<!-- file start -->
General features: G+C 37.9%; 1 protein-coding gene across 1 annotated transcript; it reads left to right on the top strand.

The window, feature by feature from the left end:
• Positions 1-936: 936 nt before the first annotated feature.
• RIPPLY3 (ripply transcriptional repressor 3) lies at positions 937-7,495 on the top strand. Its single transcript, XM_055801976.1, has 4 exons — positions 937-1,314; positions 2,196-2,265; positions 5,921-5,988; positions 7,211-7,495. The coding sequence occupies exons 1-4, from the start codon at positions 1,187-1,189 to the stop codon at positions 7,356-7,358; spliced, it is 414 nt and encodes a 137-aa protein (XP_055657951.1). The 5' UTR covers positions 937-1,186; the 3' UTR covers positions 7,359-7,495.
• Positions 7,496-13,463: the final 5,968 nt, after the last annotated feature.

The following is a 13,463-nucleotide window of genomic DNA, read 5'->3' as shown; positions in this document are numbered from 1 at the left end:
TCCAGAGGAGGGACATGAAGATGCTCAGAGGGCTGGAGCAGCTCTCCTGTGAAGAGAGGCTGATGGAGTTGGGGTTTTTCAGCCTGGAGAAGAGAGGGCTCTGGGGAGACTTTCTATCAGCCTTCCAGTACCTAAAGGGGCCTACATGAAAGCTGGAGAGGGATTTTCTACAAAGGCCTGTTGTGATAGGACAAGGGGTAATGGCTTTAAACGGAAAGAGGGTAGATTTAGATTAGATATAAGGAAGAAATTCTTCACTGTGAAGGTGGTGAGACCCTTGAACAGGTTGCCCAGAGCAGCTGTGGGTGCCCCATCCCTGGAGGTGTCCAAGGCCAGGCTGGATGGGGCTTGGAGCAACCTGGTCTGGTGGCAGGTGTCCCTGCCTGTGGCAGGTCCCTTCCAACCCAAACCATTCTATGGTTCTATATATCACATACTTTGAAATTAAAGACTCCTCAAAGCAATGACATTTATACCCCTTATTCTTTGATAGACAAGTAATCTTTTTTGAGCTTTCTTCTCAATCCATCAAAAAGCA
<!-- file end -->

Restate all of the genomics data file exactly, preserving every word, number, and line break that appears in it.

General features: G+C 37.9%; 1 protein-coding gene across 1 annotated transcript; it reads left to right on the top strand.

The window, feature by feature from the left end:
• Positions 1-936: 936 nt before the first annotated feature.
• RIPPLY3 (ripply transcriptional repressor 3) lies at positions 937-7,495 on the top strand. Its single transcript, XM_055801976.1, has 4 exons — positions 937-1,314; positions 2,196-2,265; positions 5,921-5,988; positions 7,211-7,495. The coding sequence occupies exons 1-4, from the start codon at positions 1,187-1,189 to the stop codon at positions 7,356-7,358; spliced, it is 414 nt and encodes a 137-aa protein (XP_055657951.1). The 5' UTR covers positions 937-1,186; the 3' UTR covers positions 7,359-7,495.
• Positions 7,496-13,463: the final 5,968 nt, after the last annotated feature.

The following is a 13,463-nucleotide window of genomic DNA, read 5'->3' as shown; positions in this document are numbered from 1 at the left end:
TCCAGAGGAGGGACATGAAGATGCTCAGAGGGCTGGAGCAGCTCTCCTGTGAAGAGAGGCTGATGGAGTTGGGGTTTTTCAGCCTGGAGAAGAGAGGGCTCTGGGGAGACTTTCTATCAGCCTTCCAGTACCTAAAGGGGCCTACATGAAAGCTGGAGAGGGATTTTCTACAAAGGCCTGTTGTGATAGGACAAGGGGTAATGGCTTTAAACGGAAAGAGGGTAGATTTAGATTAGATATAAGGAAGAAATTCTTCACTGTGAAGGTGGTGAGACCCTTGAACAGGTTGCCCAGAGCAGCTGTGGGTGCCCCATCCCTGGAGGTGTCCAAGGCCAGGCTGGATGGGGCTTGGAGCAACCTGGTCTGGTGGCAGGTGTCCCTGCCTGTGGCAGGTCCCTTCCAACCCAAACCATTCTATGGTTCTATATATCACATACTTTGAAATTAAAGACTCCTCAAAGCAATGACATTTATACCCCTTATTCTTTGATAGACAAGTAATCTTTTTTGAGCTTTCTTCTCAATCCATCAAAAAGCA